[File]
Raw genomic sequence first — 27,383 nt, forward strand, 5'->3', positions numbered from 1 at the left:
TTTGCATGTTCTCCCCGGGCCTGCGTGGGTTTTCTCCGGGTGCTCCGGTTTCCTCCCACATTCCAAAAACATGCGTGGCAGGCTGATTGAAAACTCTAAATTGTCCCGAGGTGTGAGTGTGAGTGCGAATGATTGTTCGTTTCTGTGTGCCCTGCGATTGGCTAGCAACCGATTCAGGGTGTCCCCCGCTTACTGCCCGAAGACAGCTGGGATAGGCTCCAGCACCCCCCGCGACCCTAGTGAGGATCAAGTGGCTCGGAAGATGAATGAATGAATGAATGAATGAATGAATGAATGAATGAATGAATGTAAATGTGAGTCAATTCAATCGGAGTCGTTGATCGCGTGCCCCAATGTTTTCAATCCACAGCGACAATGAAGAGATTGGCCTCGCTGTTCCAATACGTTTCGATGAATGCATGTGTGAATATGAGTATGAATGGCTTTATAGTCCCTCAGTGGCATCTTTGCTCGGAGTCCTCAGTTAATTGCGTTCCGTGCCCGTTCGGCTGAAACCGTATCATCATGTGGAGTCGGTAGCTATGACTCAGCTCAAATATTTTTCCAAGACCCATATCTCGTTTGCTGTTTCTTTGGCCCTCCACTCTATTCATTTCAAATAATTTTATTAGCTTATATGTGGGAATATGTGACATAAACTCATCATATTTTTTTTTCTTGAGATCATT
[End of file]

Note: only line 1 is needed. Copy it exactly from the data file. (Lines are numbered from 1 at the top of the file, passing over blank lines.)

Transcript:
Raw genomic sequence first — 27,383 nt, forward strand, 5'->3', positions numbered from 1 at the left: